Third, the agendas take into account the multilin­gual background of many students in the Caribbean Netherlands. Pupils on St. Eustatius and Saba, for example, grow up on an English-speaking island, but students also encounter other languages in school, such as Dutch, which is of­ten a foreign language to them. In recent years, all three islands have seen an increase in the number of newcomers: children who come from abroad and join the education system at a later age, often not speak­ing the language in which teaching takes place.

Multilingualism will re­quire specialist knowledge from all teaching staff in the Caribbean Nether­lands, in addition to the knowledge and expertise that most teachers already possess.

The fourth joint goal has to do with better education­al buildings, as these are an important part of accessi­ble, good-quality education system. This goal includes ongoing maintenance to keep school buildings and installations in good work­ing order, up-to-date main­tenance plan, adequate funding and a clear policy on school buildings.

Fifth, the transition of pupils to suitable forms of further education must be smoother, as this is crucial for their future develop­ment, as well as the develop­ment for the entire region.

Improving this transition means helping students to choose a study programme that meets their needs and expectations and which they will enjoy and be able to successfully complete.

Lastly, the government must ensure that the right preconditions are in place for high-quality education. Schools need access to the right tools to shape the education that they provide. In the European Netherlands market forces often provide the necessary tools for this, but this is not always the case for the Ca­ribbean Netherlands due to the islands’ smaller scale. In cases where markets fail to provide solutions, the national government will have to step in to provide the necessary tools. This includes making the right teaching materials avail­able — both educational ma­terials that are appropriate to the Caribbean context and digital education tools.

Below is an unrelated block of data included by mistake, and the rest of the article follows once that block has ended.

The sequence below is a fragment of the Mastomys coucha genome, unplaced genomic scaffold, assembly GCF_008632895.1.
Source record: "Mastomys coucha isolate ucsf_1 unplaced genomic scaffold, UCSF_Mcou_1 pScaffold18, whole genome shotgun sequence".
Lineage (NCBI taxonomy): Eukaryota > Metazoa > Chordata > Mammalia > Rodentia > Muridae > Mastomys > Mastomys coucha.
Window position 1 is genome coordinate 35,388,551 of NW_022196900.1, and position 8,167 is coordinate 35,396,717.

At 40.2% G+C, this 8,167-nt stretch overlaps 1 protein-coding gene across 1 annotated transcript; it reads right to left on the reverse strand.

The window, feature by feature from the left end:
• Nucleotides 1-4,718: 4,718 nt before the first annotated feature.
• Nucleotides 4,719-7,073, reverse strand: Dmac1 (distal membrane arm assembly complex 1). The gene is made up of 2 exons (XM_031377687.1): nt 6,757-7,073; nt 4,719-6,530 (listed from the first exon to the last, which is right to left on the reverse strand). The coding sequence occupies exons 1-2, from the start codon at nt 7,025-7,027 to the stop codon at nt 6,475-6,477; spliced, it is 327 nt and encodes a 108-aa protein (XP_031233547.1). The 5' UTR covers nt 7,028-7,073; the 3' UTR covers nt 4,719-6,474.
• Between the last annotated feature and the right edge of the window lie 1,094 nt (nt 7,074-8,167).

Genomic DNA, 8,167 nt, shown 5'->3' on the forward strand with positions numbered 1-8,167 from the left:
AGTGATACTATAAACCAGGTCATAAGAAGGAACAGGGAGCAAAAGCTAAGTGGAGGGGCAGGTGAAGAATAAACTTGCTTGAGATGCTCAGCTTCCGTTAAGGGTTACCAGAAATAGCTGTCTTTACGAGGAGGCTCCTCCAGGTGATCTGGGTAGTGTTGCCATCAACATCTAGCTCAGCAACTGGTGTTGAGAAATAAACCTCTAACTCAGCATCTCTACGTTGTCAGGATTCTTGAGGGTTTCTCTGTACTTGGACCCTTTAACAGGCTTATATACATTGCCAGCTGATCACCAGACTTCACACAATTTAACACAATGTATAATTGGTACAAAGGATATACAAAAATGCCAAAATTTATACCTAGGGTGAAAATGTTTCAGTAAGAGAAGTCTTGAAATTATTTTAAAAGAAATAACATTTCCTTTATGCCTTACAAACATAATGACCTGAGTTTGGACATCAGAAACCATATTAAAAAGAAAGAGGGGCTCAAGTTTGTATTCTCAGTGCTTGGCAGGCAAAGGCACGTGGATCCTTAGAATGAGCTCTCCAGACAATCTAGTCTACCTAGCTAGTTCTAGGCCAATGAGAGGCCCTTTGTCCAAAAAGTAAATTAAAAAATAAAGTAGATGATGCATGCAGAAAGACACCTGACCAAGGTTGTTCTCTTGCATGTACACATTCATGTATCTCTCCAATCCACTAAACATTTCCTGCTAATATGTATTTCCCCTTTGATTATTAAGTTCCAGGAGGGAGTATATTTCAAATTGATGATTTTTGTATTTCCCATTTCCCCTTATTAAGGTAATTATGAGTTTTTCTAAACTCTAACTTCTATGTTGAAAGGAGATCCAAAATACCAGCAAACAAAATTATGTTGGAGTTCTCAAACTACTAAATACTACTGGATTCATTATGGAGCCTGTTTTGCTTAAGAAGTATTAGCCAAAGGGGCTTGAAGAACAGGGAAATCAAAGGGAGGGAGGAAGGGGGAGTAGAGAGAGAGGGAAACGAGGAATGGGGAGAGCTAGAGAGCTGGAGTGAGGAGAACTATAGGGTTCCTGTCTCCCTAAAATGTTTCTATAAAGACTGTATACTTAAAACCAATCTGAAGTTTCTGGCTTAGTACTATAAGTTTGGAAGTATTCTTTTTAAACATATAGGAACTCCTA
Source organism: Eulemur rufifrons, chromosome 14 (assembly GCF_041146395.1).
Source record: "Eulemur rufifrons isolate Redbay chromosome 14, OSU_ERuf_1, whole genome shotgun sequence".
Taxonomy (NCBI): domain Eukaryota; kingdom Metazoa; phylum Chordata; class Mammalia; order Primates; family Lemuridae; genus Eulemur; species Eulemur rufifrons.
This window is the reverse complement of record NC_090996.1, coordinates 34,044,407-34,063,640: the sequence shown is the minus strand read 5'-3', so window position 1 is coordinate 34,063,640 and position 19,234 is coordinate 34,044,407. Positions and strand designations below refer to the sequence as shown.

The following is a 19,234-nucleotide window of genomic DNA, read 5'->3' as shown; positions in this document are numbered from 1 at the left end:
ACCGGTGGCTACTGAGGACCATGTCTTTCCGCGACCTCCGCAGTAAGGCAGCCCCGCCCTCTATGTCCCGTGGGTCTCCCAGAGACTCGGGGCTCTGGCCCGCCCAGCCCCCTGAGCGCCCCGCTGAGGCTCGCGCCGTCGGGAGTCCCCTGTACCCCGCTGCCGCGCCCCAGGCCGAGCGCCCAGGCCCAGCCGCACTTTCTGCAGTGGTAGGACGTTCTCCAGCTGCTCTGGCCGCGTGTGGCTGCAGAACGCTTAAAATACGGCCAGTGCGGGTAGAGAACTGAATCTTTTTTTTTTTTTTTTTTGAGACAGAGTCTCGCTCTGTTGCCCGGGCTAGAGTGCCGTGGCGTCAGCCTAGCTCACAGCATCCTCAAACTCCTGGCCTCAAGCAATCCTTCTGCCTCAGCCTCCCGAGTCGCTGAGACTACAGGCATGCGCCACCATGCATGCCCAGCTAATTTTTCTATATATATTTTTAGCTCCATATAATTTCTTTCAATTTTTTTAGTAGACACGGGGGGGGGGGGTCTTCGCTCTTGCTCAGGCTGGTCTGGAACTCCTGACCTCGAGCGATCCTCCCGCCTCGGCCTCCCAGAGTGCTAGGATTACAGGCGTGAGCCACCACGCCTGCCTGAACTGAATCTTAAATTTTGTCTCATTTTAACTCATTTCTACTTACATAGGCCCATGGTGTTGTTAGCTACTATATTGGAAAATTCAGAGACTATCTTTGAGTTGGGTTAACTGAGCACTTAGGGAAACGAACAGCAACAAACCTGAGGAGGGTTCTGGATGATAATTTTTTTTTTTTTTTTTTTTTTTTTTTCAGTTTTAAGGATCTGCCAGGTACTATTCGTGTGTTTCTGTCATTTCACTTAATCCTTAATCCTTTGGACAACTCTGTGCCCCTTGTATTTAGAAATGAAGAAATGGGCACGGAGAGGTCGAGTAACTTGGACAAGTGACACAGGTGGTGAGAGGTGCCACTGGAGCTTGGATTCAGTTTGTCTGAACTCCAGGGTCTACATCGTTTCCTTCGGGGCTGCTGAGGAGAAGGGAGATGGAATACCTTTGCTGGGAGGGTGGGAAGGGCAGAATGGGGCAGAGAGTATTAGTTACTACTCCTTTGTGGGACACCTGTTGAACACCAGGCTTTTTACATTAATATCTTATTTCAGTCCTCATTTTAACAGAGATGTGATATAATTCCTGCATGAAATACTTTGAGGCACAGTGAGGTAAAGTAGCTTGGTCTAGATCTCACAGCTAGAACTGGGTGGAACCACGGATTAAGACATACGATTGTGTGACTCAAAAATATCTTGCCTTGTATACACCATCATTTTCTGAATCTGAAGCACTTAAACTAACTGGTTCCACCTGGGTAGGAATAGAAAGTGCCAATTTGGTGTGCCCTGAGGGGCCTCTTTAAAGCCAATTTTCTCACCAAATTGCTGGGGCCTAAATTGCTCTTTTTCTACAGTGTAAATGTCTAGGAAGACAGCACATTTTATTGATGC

St. Eustatius has one ad­ditional educational goal: strengthening education care through structural support for children who need a little extra help in school, embedded special­ist facilities and better co­operation between school boards and the youth care train.

The Education Agendas of Bonaire and Saba were signed on July 5, 2023. The signing of the Education Agenda of St. Eustatius took place on January 30, 2024. These agendas cover the period from school year 2023-2024 to school year 2026-2027. This is the third time that the education agendas have been agreed on with the islands.

This year’s agendas are a follow-up to the 2017 Sec­ond Education Agenda Ca­ribbean Netherlands. How­ever, this is the first time that an Education Agenda has been established for each island, rather than one Education Agenda for the entire Caribbean Neth­erlands. This is in line with the different educational developments on the three islands, Paul writes.

The Daily Herald.